Credit growth rises moderately.
Private sector credit growth went up moderately in February to keep up with the recovering trend of the economy, but bankers say the rising coronavirus infections and deepening uncertainty have dipped the growth in March. The year-on-year credit growth stood at 8.93 per cent in February, up from 8.32 per cent a month earlier, data from the central bank showed. The February’s growth is also the highest since October last year.
Businesses commenced to expand their enterprises heavily last month riding on the slower coronavirus infection, but the momentum has faced a roadblock this month when the deadly flu started spreading in a consistent manner, said managing directors of three banks.
Industry insider said that the loan disbursement has declined to a large extent this month as credit appetite has nosedived due to the upward trend of the infection. They added that Funds disbursed by banks have already seen a slower trend in March than in February. Businesses moved to import capital machinery and industrial raw materials last month. a good number of letters of credit (LCs) to import commodity products were earlier opened to fulfil Ramadan demand, putting a positive impact on private sector credit growth. The outstanding loans in the private sector stood at Tk 11,53,511 crore as of February in contrast to Tk 11,40,023 crore the previous month.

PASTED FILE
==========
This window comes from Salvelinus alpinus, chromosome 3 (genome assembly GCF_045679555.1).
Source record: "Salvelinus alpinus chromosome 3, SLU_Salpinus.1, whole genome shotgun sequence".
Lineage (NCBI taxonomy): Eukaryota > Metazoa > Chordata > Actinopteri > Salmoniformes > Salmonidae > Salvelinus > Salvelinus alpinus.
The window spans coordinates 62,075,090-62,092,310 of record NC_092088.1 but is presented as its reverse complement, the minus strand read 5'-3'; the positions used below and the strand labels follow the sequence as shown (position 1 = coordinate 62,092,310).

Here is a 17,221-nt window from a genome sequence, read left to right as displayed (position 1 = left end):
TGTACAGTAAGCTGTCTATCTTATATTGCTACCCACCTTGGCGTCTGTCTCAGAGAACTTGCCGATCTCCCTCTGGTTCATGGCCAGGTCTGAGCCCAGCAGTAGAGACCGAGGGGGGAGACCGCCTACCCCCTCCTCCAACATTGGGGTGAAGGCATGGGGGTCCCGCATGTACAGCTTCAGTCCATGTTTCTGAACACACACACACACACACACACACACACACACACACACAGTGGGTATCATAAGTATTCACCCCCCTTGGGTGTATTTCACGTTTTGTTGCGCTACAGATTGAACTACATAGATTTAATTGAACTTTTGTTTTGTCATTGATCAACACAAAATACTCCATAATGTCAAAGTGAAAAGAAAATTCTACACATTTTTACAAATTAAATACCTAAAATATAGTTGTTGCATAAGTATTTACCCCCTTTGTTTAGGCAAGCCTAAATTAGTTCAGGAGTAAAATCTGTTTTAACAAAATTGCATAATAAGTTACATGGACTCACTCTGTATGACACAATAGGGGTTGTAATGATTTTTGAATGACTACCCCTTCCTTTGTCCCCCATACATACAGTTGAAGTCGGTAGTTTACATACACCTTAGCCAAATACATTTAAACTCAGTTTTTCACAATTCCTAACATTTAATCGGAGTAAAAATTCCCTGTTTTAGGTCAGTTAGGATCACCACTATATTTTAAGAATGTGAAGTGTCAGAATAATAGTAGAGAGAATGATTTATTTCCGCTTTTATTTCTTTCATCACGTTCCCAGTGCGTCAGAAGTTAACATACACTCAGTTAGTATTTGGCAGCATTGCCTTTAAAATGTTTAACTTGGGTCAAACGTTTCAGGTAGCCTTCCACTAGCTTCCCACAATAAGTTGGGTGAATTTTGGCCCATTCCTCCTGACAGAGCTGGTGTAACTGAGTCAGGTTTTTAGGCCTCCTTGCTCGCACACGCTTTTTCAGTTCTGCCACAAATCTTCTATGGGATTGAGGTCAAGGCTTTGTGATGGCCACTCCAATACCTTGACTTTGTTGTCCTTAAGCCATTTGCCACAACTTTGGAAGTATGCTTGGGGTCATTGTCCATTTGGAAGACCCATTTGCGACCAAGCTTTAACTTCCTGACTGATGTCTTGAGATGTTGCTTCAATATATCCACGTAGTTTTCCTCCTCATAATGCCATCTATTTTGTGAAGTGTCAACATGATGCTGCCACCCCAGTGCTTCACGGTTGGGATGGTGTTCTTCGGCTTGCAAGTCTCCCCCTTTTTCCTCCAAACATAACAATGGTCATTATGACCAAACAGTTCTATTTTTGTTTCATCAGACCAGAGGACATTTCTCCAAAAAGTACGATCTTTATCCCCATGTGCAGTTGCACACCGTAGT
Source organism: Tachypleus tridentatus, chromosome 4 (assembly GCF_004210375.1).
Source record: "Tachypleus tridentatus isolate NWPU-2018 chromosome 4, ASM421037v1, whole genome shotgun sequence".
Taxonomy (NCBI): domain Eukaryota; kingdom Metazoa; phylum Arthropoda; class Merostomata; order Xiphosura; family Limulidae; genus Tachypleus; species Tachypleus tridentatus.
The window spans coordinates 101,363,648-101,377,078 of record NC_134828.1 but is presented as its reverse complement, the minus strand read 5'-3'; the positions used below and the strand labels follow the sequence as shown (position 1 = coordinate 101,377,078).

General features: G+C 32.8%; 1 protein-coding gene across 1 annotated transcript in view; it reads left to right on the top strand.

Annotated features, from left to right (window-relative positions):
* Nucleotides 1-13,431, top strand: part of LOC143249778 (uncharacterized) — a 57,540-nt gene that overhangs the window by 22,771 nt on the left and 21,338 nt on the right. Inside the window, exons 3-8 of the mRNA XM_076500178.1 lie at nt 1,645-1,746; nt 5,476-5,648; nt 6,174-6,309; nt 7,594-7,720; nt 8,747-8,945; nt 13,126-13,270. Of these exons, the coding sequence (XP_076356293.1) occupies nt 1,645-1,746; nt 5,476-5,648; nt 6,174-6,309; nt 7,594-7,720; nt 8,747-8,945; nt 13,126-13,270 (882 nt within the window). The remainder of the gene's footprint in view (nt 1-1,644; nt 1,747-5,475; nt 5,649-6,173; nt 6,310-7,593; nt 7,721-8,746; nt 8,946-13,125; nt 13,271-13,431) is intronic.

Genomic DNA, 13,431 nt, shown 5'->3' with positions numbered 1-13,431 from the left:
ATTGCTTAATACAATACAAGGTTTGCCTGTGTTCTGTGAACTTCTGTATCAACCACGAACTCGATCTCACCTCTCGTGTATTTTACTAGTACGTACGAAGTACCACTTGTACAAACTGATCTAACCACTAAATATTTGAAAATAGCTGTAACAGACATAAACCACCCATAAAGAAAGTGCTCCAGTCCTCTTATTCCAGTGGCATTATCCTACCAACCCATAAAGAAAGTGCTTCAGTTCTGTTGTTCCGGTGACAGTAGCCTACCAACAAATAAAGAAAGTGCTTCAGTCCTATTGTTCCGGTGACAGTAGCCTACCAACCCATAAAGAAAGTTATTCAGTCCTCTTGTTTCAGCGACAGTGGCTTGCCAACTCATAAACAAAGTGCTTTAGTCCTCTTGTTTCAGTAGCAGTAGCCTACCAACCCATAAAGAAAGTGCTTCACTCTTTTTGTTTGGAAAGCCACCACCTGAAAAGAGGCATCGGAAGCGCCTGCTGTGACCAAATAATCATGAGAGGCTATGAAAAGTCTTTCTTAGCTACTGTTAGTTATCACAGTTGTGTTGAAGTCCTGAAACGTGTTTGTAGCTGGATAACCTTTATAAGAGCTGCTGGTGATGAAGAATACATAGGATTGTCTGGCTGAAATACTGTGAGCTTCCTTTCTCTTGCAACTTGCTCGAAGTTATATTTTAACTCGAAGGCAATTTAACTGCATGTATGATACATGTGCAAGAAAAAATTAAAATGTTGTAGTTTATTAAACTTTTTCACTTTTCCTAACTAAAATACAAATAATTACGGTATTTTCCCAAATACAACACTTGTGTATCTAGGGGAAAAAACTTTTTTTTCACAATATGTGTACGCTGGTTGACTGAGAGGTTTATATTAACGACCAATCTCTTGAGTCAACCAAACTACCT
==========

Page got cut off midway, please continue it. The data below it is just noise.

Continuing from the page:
WB now doubles GDP growth forecast.
The World Bank has more than doubled its gross domestic product (GDP) growth prediction for Bangladesh for the current fiscal year as the economy shows signs of recovery. The Washington-based lender expects the economy to grow 3.6 per cent in the FY2020-21, up from a projection of 1.6 per cent made in the Global Economic Prospects Update in January. “The economy is expected to recover gradually, with real GDP growth projected at 3.6 per cent in FY21,” the WB said in a document. The new prediction was made in a paper of the Bangladesh Third Programmatic Jobs Development Policy Credit.
The new GDP growth prediction is still far lower than the government’s estimate of 7.4 per cent for the current fiscal year. In January, the lender said in Bangladesh growth was estimated to have decelerated to 2 per cent in the last fiscal year. It is now projecting a growth of 2.4 per cent for FY20, according to the document, which was prepared in February. The government’s provisional estimate showed the GDP had grown by 5.24 per cent in the last fiscal year.
While downside risks are significant, Bangladesh has a record of sustained macroeconomic stability over the past three decades through various global crises, internal political instability and natural calamities, providing additional assurance of its capacity to handle the emerging macroeconomic risks in the near and medium-term, the WB said. “Bangladesh’s low debt to GDP ratio provides a significant buffer, and despite the increase in spending to deal with the pandemic, the country continues to be at low risk of debt distress.